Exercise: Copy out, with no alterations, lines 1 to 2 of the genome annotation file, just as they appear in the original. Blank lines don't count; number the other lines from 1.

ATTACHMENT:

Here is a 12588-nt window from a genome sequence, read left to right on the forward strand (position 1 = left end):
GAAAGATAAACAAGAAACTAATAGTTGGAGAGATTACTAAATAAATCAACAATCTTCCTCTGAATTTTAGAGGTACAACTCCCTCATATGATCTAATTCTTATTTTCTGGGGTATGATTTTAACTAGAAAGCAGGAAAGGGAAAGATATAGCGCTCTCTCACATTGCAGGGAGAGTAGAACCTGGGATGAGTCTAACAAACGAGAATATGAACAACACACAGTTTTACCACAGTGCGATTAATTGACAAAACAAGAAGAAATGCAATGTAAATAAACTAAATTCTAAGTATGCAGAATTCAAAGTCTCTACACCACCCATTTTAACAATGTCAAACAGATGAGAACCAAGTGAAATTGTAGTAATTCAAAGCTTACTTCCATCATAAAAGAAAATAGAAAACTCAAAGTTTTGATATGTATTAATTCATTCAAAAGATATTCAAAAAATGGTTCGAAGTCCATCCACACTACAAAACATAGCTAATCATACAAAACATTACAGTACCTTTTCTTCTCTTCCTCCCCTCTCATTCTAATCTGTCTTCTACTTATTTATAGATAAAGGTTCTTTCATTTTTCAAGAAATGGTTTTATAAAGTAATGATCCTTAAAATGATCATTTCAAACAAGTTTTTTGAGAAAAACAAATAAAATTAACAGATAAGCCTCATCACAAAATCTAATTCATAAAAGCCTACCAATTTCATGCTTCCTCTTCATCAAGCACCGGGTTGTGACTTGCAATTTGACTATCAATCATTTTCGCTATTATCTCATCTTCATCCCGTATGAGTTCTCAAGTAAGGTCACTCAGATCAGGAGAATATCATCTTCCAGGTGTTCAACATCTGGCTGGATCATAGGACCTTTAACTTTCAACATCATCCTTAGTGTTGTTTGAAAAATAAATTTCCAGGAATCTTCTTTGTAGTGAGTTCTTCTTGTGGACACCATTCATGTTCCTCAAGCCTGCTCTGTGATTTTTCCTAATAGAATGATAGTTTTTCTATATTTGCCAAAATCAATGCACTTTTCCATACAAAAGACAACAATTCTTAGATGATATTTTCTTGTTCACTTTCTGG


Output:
Here is a 12588-nt window from a genome sequence, read left to right on the forward strand (position 1 = left end):
GAAAGATAAACAAGAAACTAATAGTTGGAGAGATTACTAAATAAATCAACAATCTTCCTCTGAATTTTAGAGGTACAACTCCCTCATATGATCTAATTCTTATTTTCTGGGGTATGATTTTAACTAGAAAGCAGGAAAGGGAAAGATATAGCGCTCTCTCACATTGCAGGGAGAGTAGAACCTGGGATGAGTCTAACAAACGAGAATATGAACAACACACAGTTTTACCACAGTGCGATTAATTGACAAAACAAGAAGAAATGCAATGTAAATAAACTAAATTCTAAGTATGCAGAATTCAAAGTCTCTACACCACCCATTTTAACAATGTCAAACAGATGAGAACCAAGTGAAATTGTAGTAATTCAAAGCTTACTTCCATCATAAAAGAAAATAGAAAACTCAAAGTTTTGATATGTATTAATTCATTCAAAAGATATTCAAAAAATGGTTCGAAGTCCATCCACACTACAAAACATAGCTAATCATACAAAACATTACAGTACCTTTTCTTCTCTTCCTCCCCTCTCATTCTAATCTGTCTTCTACTTATTTATAGATAAAGGTTCTTTCATTTTTCAAGAAATGGTTTTATAAAGTAATGATCCTTAAAATGATCATTTCAAACAAGTTTTTTGAGAAAAACAAATAAAATTAACAGATAAGCCTCATCACAAAATCTAATTCATAAAAGCCTACCAATTTCATGCTTCCTCTTCATCAAGCACCGGGTTGTGACTTGCAATTTGACTATCAATCATTTTCGCTATTATCTCATCTTCATCCCGTATGAGTTCTCAAGTAAGGTCACTCAGATCAGGAGAATATCATCTTCCAGGTGTTCAACATCTGGCTGGATCATAGGACCTTTAACTTTCAACATCATCCTTAGTGTTGTTTGAAAAATAAATTTCCAGGAATCTTCTTTGTAGTGAGTTCTTCTTGTGGACACCATTCATGTTCCTCAAGCCTGCTCTGTGATTTTTCCTAATAGAATGATAGTTTTTCTATATTTGCCAAAATCAATGCACTTTTCCATACAAAAGACAACAATTCTTAGATGATATTTTCTTGTTCACTTTCTGG